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(People's Daily Online) “Just stop speaking Chinese!” A white girl said, irritated, when my friends and I were chatting in an elevator with all our classmates inside, during a summer program at Columbia University. I was very upset, but I stopped talking. Neither did any of my friends say another word in the elevator. I wanted to stand up for myself, but I just didn’t want things to get more complicated.|
Things like this have become increasingly common on campuses in America. With the growing economy of China, more and more Chinese families are sending their children for education abroad, and the U.S. is one of the major destination countries. In fact, according to the statistics from the Migration Policy Institute, more than 32% of all international students enrolled in U.S. universities in the academic year of 2016-17 were from China, and the number keeps growing.
It is not difficult to identify Chinese students on campus. With a strong sense of belonging to the community of Chinese students in the U.S., it is easier for us to hang out with people that we identify with, and naturally, we speak our own language to communicate. Therefore, we often travel in packs.
With the trend of more Chinese students flowing into the U.S., Chinese faces are seen in almost all the universities in the U.S., yet some of the hosts are welcoming their guests in a not so friendly manner.
About two month ago, there was an email incident at Duke University in which a professor wrote an email asking Chinese students to speak English all the time. An even worse discrimination towards Chinese students happened at New York University (NYU), according to several victim students.
At around the same that the incident at Duke happened, an article about Professor Sandra Holtzman from the School of Professional Studies (SPS) at NYU discriminating against Chinese students went viral on Chinese social media. According to evidence presented in the article, the professor discriminated the accent, grammar, and language skills of Chinese students, while treating and grading Chinese students differently in comparison to other students.
Twenty-six NYU students from China who have taken classes with the professor wrote a report to the NYU Office of Equal Opportunity (OEO). The result they got back from OEO was that “the evidence presented does not support the finding of a violation of the University’s Non-Discrimination and Anti-Harassment Policy.” People were furious when they read about this, leaving angry comments under the comment section, mostly because the university didn’t do anything to protect the students’ rights, even when they stood up for themselves due to being treated unfairly.
Mimo Yan, a junior from NYU who also went to high school in the U.S., has spent a long time as an international student here. She is surprised that such serious discrimination happened at NYU, which is a school known to support diversity.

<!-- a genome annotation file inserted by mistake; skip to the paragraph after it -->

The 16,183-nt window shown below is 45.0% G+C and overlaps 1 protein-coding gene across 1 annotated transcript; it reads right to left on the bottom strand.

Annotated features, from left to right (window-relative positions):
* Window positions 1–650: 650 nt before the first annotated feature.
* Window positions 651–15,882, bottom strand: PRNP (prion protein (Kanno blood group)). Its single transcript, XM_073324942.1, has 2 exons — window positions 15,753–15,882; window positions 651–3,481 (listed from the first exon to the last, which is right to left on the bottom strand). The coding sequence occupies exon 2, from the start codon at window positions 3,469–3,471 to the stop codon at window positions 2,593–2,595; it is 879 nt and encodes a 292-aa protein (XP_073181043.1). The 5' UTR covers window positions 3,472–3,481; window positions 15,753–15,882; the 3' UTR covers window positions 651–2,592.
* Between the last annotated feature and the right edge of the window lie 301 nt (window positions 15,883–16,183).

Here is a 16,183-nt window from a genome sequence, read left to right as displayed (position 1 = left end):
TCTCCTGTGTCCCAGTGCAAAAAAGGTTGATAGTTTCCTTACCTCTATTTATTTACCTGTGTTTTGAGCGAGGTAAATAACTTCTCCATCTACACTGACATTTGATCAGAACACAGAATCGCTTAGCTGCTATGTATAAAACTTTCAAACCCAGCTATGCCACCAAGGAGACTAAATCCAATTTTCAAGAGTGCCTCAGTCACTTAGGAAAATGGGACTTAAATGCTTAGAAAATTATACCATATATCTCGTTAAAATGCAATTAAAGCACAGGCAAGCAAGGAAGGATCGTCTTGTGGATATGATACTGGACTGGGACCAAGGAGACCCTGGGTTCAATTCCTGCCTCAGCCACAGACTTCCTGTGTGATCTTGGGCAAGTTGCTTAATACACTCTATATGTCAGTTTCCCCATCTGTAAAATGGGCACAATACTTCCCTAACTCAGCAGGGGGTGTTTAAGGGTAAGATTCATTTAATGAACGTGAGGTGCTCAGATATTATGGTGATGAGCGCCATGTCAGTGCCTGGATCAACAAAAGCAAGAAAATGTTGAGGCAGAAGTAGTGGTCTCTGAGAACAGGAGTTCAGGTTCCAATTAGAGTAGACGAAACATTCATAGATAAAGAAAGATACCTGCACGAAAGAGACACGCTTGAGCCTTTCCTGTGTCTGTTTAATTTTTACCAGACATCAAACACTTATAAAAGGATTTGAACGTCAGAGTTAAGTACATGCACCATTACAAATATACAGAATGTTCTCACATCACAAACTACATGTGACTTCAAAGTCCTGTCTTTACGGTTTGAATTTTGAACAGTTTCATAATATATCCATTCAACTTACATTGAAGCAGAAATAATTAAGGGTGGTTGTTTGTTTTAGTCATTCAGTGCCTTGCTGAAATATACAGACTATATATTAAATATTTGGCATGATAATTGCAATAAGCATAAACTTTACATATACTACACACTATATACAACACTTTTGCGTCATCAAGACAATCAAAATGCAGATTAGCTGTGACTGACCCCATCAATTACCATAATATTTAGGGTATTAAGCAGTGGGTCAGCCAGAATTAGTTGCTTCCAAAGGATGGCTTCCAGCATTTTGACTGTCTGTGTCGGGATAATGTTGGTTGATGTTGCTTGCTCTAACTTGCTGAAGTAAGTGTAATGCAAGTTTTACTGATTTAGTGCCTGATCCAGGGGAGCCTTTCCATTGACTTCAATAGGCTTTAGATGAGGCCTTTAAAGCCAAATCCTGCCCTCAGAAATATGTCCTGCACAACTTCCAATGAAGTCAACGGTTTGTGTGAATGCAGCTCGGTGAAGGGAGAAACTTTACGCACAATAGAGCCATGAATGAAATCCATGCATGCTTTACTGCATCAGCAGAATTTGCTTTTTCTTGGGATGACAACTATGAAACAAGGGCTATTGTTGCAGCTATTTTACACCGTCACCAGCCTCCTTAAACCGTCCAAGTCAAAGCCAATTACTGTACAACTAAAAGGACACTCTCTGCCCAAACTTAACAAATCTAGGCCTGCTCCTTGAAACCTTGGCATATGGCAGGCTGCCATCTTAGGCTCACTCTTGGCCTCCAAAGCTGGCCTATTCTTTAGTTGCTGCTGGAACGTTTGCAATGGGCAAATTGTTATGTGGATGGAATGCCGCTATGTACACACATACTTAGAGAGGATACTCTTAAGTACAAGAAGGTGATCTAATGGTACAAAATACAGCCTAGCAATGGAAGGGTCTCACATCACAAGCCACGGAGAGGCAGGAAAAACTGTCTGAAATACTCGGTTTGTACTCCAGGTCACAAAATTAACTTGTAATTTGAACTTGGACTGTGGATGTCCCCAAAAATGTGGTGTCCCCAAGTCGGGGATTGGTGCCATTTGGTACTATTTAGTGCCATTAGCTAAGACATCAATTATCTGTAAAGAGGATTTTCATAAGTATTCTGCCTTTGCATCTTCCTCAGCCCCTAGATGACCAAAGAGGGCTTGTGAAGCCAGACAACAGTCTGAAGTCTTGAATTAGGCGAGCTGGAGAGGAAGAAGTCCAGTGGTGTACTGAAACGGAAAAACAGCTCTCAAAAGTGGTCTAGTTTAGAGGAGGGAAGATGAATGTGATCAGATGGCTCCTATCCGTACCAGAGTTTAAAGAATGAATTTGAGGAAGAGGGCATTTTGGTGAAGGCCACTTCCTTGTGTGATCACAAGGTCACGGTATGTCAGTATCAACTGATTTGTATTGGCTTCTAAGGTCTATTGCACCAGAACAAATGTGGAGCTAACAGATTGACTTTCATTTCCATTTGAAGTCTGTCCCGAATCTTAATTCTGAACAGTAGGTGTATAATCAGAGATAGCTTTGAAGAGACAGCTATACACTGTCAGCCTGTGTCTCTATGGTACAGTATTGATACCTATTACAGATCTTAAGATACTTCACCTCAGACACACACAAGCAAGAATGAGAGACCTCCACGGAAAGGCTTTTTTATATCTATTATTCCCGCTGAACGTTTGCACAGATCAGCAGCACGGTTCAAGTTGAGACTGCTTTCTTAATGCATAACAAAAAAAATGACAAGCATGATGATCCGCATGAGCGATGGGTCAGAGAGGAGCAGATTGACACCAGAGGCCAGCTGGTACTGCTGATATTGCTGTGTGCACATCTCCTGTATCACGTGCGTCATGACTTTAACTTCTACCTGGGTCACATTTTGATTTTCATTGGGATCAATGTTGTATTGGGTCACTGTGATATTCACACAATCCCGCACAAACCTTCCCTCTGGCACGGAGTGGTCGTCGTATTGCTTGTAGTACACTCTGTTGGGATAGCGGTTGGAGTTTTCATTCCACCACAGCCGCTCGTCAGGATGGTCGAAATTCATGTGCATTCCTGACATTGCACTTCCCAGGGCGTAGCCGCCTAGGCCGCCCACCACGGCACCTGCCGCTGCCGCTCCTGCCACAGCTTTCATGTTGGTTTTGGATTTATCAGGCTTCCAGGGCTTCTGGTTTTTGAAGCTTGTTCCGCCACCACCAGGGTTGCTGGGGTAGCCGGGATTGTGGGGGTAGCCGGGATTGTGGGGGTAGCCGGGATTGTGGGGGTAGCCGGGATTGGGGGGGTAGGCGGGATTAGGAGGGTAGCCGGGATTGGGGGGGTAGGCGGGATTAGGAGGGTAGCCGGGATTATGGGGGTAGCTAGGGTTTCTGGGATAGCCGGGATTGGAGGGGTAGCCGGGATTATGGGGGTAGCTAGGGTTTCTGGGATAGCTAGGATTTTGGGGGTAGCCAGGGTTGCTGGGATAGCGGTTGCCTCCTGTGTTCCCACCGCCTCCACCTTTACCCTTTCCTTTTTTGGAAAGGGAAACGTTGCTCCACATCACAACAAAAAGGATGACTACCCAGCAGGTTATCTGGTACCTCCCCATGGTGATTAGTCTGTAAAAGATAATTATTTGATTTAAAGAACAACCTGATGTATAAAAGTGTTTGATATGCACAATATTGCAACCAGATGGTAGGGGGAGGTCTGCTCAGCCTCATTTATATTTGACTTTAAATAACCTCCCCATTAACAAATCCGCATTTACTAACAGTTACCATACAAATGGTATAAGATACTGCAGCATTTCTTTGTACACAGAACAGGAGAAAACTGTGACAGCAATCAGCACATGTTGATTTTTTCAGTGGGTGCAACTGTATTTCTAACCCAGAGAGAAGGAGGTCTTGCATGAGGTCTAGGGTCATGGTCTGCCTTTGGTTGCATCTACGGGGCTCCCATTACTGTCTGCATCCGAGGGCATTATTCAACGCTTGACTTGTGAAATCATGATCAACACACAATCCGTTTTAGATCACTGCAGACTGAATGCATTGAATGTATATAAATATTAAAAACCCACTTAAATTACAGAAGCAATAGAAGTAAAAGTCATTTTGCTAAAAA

She said that this kind of “obvious and conscious” discrimination does not happen constantly. “It is always some little thing that makes you uncomfortable. I don’t know if they just don’t know or they are doing it on purpose.”
Politics is also an important but very sensitive matter to Chinese students. She recounts seeing in different places on campus the representation of Hong Kong and Taiwan as countries instead of as a part of China.
Furthermore, Chinese international students face another challenge, which is being accused as spying for their government. According to Politico, U.S. President Donald Trump commented at a dinner with executives and senior White House staff in August 2018 that “an unnamed country that the attendee said was clearly China, ‘almost every student that comes over to this country is a spy.’”
Ling Tang, a politics major student at NYU who is from Jiangxi, China, commented on this matter.
“It is just so ridiculous,” said Tang, “if it is what he truly believes, then I don’t even know what to say.”
But the U.S. president isn’t alone in this portrayal. More than a year ago, The New York Times covered an event that happened on the campus of UC San Diego, which Chinese students protested when the school invited Dalai Lama to deliver a speech. The article’s headline? “On Campuses Far from China, Still Under Beijing’s Watchful Eye.” Many Chinese students just laughed when talking about this.
“How is it possible that such a huge number of us are all spies for the government? And what are we spying on here exactly? I just don’t see how protesting against an offensive event like this one would make us spies,” Tang said.
Chinese students say that they should serve as a bond between the two countries to promote China-U.S. relations, however, with intentional and hopefully unintentional mishaps happening here in the U.S., things have been “too political and too complicated,” according to Tang.
Regarding things like this, Yan commented that “at first I would become really angry. But after several times I just got used to it. Everyone did. There’s nothing much you can do about it.” Many students feel that there is not much one can do. And they are right.
“These things will not disappear overnight,” Yan said.